Ruth: Utilities win again in Tallahassee

Published March 18 2015

At the moment, former Illinois Gov. Rod Blagojevich is serving a 14-year prison term following his public corruption conviction on charges of wire fraud, attempted extortion and conspiracy to seek bribes. For the same behavior here in the Slimeshine State, Blago probably would be awarded a powerful committee chairmanship in the Florida Legislature.

The Grand Duchy of Freedonia, otherwise known as Tallahassee In Full Extended Palm of Itself, was in fine form the other day when the House Energy and Utilities Committee rejected an effort by Rep. Dwight Dudley, D-St. Petersburg, to commit the Capitol's most unpardonable of sins by calling for commonsense fairness.

It has become a tilting at checkbooks crusade for Dudley to repeal the onerous advanced nuclear recovery fee, which has permitted Duke Energy to continue to grift $3.2 billion from its customers to never build a nuclear power plant in Levy County or repair a broken one in Citrus County.

By any standard, charging customers perverse amounts of money for nuclear plants Duke has no plans no fix or build would seem to be immoral, unscrupulous and just plain venal. Perhaps that's why the Republican-controlled Legislature and the state's utility companies get along so well. Call it a Kismet of Cash.

Back here on Planet Earth, if a real estate developer wanted you to pay him for a house that would never be built, how many people would accept such an incredibly stupid deal? But this is Tallahassee, a land where brain synapses go to die.

Why would members of the Legislature stiff their constituents by permitting Duke to continue to dragoon their customers to the tune of $3.2 billion? Barely legal bribes, that's why.

During the last election cycle, Florida Power & Light, Duke Energy and Gulf Power forked over $3.5 million in campaign contributions to the Republican Party of Florida and Gov. Rick Scott's re-election effort. Big corporations don't pony up huge checks to politicians because they want to create the Federalist Papers Institute of Good Government.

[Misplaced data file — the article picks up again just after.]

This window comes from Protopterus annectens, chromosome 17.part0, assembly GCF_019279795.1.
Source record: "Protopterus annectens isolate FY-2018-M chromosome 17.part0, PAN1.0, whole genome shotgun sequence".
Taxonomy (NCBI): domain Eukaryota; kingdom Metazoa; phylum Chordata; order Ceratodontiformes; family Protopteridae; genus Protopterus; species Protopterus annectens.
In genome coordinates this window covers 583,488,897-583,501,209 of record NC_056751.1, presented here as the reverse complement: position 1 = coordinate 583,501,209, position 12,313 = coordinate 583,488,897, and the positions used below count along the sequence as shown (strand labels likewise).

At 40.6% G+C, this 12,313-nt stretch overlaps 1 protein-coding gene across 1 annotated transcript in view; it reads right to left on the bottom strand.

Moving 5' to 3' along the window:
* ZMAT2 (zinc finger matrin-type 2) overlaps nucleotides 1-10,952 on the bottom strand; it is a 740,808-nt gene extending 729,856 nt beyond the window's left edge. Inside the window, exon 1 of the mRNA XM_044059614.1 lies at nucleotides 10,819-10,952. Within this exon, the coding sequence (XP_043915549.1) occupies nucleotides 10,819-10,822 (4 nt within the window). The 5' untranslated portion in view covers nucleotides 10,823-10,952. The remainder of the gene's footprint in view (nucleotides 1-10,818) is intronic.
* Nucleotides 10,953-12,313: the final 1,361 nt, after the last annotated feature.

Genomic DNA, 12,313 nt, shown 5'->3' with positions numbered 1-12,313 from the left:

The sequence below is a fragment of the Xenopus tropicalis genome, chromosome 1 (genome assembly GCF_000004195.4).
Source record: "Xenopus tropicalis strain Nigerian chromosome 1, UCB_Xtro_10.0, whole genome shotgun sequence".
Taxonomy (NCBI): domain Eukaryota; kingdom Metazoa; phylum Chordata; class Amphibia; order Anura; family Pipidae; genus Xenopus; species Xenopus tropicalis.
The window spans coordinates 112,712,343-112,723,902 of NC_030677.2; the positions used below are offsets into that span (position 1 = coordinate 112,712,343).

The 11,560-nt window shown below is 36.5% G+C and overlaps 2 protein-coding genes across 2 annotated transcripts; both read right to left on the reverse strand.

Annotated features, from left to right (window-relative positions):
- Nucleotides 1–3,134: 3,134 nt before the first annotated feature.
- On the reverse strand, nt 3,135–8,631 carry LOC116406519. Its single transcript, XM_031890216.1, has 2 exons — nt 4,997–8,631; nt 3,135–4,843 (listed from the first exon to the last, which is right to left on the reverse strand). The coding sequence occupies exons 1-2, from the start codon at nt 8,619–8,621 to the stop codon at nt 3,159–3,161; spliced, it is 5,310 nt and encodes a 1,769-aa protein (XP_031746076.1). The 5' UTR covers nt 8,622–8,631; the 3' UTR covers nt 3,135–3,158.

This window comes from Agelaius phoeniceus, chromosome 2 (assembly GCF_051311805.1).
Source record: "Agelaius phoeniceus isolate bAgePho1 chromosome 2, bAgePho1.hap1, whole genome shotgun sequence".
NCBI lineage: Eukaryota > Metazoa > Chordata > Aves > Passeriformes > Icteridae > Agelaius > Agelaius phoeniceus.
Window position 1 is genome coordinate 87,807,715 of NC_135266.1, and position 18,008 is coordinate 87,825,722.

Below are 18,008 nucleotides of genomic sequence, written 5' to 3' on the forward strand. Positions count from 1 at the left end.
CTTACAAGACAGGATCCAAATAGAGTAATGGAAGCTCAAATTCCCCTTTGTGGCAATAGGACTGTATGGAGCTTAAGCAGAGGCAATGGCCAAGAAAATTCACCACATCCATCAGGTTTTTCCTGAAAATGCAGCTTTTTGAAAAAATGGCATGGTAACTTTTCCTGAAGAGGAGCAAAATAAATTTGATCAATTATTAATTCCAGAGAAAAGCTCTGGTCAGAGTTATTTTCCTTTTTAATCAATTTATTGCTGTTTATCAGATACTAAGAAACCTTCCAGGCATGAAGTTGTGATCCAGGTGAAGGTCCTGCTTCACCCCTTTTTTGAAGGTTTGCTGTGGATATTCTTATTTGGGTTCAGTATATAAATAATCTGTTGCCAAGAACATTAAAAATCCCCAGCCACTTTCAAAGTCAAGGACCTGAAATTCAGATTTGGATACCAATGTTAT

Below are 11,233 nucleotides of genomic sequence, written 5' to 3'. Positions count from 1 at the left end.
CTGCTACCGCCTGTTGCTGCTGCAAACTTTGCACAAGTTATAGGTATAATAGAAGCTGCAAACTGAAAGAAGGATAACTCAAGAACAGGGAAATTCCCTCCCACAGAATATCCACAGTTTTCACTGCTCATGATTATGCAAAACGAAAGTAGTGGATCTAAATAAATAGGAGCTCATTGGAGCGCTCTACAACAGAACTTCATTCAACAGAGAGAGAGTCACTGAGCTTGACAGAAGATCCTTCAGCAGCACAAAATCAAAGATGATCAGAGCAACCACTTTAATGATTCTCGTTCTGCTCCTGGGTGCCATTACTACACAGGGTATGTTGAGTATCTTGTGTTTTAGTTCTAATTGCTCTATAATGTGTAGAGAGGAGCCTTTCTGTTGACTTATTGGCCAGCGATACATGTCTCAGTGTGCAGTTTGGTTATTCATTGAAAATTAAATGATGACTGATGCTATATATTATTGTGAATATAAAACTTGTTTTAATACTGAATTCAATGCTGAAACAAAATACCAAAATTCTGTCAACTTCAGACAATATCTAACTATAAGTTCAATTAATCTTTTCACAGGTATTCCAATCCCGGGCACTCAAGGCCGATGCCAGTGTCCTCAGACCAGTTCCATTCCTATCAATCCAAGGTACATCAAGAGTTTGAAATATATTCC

You can call it a campaign contribution, if you want. You can call the $3.5 million an expression of free speech. You can call it merely a democratic exercise in the great American tradition of participating in the political process. But it is still a bribe all gussied up to be perfectly legal.

Little wonder Dudley's doomed proposal to repeal the advanced nuclear recovery fee scam was laughed away. Duke drops some cash on Tallahassee's mooching class, thus bringing a whole new dimension to the term "chump change," and the company gets to keep $3.2 billion? That's a pretty good return on investing in a bumper crop of shills.

Since Dudley was already on a roll to ruin, he decided to make the best of a parallel universe situation by proposing an amendment calling for Public Service Commission members (really, that's what they are called) to be elected to two-year terms, instead of the current process whereby the governor, who has already accepted his generous legalized baksheesh from the utility companies, appoints the industry's flunkies. The committee, with a straight face, rejected the proposal as an attempt by Dudley to politicize the PSC, whose members too often leave and later go to work for the utility companies. No politics there!

Next Dudley offered up the insane idea of requiring the PSC to hold meetings where controversial rate increases will be discussed in the actual service area where customers will be most impacted. That proposal, too, was defeated as unnecessary. That makes sense. After all, does Tallahassee really want to create a situation where irate but powerless customers might show up to vent their spleens over being treated like hapless vassals by the utility companies and their PSC enablers? No good would come from this.

What a state of puerile we live in.

If you are a teacher in Florida you will be hounded to the edge of perdition with a maze of demands for accountability, endless standards of performance measurement and grading rubrics to make you earn every single penny of your average $46,582-a-year salary.

If you find yourself unemployed, the state of Florida will make you jump through more hoops than a German shepherd in police dog training to ensure you don't improperly collect so much as a farthing more than the $275 a week for 14 weeks you are barely entitled to.

But if you are Duke Energy, the state is your no-questions-asked $3.2 billion oyster — just because. And in Tallahassee, the land of the knave, the home of the fleece, that is reason enough.

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